In the photo below one can see a relic of the Cold War. Recent events might demand the reactivation of this airfield, if in fact it was ever deactivated. I knew about the strip and had seen it from the air during my days as a military pilots. Allegedly--because nothing official was revealed--this airfield was used to launch U-2 aircraft to spy deep into Soviet territory. There is no other reason for such a long runway to be built in such a remote location.
I spotted this runway on a recent flight, as our plane approached Frankfurt Airport, and wondered about its past and present uses.
The photos in the slide show below are screen shots on the in-seat television of an Emirates Boeing 777 which display the scene from the out-board camera on the aircraft. This is, basically, the view the pilot has of what's in front of him. The slide show demonstrates the approach and landing at Frankfurt. The weather is not great, so the shots are not as clear as they could be.
The first photo is from about twenty miles out on the glide path to runway 2r left. The airport is the light patch in the centre of the photo. This will become more apparent at the aircraft gets closer.
The light line curving through the middle photos is the A3 autobahn, one of the busiest highways in Europe. The parallel runway, 25 right, is--where else?--on the right.
The terminal is on the right side of the runway. On the left side is the site of the former Rhine Main Airbase, which will soon become Terminal 3 of Frankfurt airport. The space is currently being used for freight operations, private jets, and maintenance hangars.
The last photo is just before the aircraft veers to the right, following the yellow line to a taxi way.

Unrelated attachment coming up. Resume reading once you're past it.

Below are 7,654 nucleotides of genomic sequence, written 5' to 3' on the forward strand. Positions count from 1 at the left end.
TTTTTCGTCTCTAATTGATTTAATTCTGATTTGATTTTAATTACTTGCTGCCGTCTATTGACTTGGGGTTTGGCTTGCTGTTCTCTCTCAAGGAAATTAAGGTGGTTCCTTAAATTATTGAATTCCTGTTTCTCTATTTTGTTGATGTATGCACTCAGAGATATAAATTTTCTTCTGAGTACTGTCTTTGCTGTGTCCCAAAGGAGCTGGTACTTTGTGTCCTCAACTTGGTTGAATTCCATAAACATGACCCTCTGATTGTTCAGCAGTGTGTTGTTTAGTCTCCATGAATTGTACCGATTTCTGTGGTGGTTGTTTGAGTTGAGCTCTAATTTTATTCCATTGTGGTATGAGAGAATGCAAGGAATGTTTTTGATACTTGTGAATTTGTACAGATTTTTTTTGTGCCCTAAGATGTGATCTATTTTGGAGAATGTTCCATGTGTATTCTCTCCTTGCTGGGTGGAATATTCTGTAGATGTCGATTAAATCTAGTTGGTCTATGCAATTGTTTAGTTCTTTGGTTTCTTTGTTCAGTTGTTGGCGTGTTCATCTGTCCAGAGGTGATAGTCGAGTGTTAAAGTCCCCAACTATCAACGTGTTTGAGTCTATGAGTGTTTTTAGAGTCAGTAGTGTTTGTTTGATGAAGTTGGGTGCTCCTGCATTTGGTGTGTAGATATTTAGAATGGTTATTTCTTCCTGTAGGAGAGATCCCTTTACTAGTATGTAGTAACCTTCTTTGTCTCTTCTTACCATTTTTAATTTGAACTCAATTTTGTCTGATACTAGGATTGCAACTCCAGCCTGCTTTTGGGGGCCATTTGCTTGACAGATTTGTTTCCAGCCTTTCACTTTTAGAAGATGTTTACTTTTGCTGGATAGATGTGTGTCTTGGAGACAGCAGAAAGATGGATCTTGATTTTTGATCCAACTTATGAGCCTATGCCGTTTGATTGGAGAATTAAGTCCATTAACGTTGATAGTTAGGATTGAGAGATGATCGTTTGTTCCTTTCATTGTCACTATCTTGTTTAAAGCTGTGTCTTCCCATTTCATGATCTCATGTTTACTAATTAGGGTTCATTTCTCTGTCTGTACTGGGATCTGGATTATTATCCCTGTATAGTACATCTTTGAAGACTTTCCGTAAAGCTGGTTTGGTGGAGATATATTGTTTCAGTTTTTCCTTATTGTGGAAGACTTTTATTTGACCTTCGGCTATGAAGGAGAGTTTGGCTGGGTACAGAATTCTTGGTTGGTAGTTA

Mauritius has a very nice airport, which has been only ten months in operation. Being uncrowded, due to the small number of daily flights, the atmosphere is uncrowded and pleasant. Long lines do not greet departing passengers upon entering the door.
The most-interesting aspect is the world’s largest toilet sign.
For anyone that flies or has flown on commercial airlines, below is an interesting and entertaining piece from the Guardian.
I have known this for years, which is why I avoid US carriers and most European ones.There was a saying, I believe used by cruise ships a long time ago, that said “Getting there is half the fun”. Of course, that ended long ago, but current travel in first class of the best airlines is not bad and a begin to any vacation. And, first class of the top carriers bears no resemblance to first class on a US carrier, except that both get you from point A to point B.
Don’t take my word. You can read an article from Vanity Fair on Emirates and the Dubai Airport. Notice the photo of the baggage claim area and compare it to ones you know in the United States…or Heathrow.
Air travellers should be forgiven if they are confused. For years, people have been instructed to turn off all electronic devices during flight. Now, they will not be permitted to board an aircraft if a device is not able to be turned on.
Americans are known for the delusion that everything about their country is divinely ordered and that every aspect of the country and life in the country are superior to everything else in the work, but the English are not far behind in the delusion department.